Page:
British Edition Vol. 5 - #7
Coon Hunter by Ben Frank
Gummy Wilson always figured nothing was trickier than a coon – till he met up with a killer and a spunky red-haired gal.
An Old Cold Trail by H.A. DeRosso
Ernie had paid for his crime, and figured it was time now for someone else to do a little paying.
Freight-Line Killer by Garold Hartsock
Keen wits are sometimes better than blazing guns to trip a killer.
Purple Whisky by Frank Scott York
Lou Fox knew all about redeye but – Purple Whisky – was a bay horse of a different colour!
The Killer Sheriff by George Kilrain
To young Hod Wesley, a lawman was only as big as his gun was fast. He had to learn that it took a bigger man not to use a gun at all.
Published before I was born, this pulps’ stories are written by writers that are mainly unknown to me. I say mainly because I do recognised one of the above names, that of H.A. DeRosso. So I approach these pulps with an open mind, not having any idea as to what to expect.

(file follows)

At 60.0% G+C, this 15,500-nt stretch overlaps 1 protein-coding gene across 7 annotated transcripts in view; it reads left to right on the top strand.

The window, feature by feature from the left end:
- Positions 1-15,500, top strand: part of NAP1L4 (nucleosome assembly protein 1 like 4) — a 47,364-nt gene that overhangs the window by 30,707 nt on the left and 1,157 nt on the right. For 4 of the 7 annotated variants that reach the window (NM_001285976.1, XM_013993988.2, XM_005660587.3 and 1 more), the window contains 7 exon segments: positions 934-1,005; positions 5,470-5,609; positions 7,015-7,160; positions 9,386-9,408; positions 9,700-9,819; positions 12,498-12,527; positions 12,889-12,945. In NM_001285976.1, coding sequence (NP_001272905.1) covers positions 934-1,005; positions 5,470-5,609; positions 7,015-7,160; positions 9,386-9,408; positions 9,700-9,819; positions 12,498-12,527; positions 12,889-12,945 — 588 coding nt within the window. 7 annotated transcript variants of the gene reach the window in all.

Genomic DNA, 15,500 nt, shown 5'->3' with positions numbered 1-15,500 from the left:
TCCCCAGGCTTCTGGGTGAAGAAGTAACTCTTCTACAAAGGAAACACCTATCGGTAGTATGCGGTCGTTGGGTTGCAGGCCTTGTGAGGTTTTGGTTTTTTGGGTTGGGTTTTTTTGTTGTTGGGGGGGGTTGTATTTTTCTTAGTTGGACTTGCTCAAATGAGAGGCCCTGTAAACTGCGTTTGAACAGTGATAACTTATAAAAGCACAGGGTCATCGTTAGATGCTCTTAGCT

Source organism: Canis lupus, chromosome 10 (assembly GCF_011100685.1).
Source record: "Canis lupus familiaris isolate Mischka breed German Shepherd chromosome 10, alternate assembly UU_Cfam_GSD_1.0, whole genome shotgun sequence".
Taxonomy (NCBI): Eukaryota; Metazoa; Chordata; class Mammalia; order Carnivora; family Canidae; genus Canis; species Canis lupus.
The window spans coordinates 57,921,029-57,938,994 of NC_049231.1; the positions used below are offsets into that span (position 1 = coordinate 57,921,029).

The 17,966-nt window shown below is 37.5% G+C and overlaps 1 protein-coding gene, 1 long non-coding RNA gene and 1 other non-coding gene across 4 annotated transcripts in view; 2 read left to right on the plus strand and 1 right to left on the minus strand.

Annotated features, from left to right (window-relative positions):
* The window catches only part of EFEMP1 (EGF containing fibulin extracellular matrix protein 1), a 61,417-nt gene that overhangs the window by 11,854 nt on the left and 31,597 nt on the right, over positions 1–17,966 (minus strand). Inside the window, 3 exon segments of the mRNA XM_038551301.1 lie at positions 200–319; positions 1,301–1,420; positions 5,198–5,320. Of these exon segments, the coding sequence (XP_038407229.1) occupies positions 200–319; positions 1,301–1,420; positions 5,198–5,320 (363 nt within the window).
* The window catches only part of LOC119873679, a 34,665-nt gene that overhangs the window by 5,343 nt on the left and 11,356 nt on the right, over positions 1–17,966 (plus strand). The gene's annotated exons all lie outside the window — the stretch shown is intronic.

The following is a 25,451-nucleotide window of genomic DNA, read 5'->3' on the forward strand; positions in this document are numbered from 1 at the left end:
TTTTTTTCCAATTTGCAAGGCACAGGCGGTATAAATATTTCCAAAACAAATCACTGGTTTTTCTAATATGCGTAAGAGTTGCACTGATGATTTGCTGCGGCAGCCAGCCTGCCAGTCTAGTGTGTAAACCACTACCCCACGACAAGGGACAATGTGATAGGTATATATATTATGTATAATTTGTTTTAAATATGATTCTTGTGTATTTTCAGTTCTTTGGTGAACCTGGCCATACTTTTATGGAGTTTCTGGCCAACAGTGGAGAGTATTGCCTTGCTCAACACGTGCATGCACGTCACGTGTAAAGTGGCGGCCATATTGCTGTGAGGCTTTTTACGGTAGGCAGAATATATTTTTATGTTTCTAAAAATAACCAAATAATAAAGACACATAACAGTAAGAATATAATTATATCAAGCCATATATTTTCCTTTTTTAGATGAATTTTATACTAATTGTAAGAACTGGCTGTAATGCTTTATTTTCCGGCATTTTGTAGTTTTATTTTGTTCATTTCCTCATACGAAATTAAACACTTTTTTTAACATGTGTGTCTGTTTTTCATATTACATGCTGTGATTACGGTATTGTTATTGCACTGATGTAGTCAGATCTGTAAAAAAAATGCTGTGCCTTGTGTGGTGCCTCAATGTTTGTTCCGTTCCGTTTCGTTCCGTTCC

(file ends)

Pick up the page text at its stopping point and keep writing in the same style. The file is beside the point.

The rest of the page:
I think this is the first pulp where I’ve actually read all the stories from beginning to end. I found them all to be of a fairly consistent quality, and not to heavy on the ‘old West lingo’ I often find difficult to make sense of without having to re-read the sentences. I was also surprised to find that two of these stories, Coon Hunter, and Purple Whisky, contain a lot of humour, in fact the latter is a comedy out right.
Did I have a favourite story in this issue? Yes, two in fact, that are both very different to each other, these being Purple Whisky and An Old Cold Trail. The story I liked least was the featured novelette: The Killer Sheriff.
The great thing about these old pulps is that I find them a great way to try authors new to me, and I often discover one or two that I’d like to read more by. In this case there are three I’ll be hunting through my collection to see if I have more by them, these being Ben Frank, H.A. DeRosso, and Frank Scott York. If anyone has any info on the first and third of these then please add it to comments.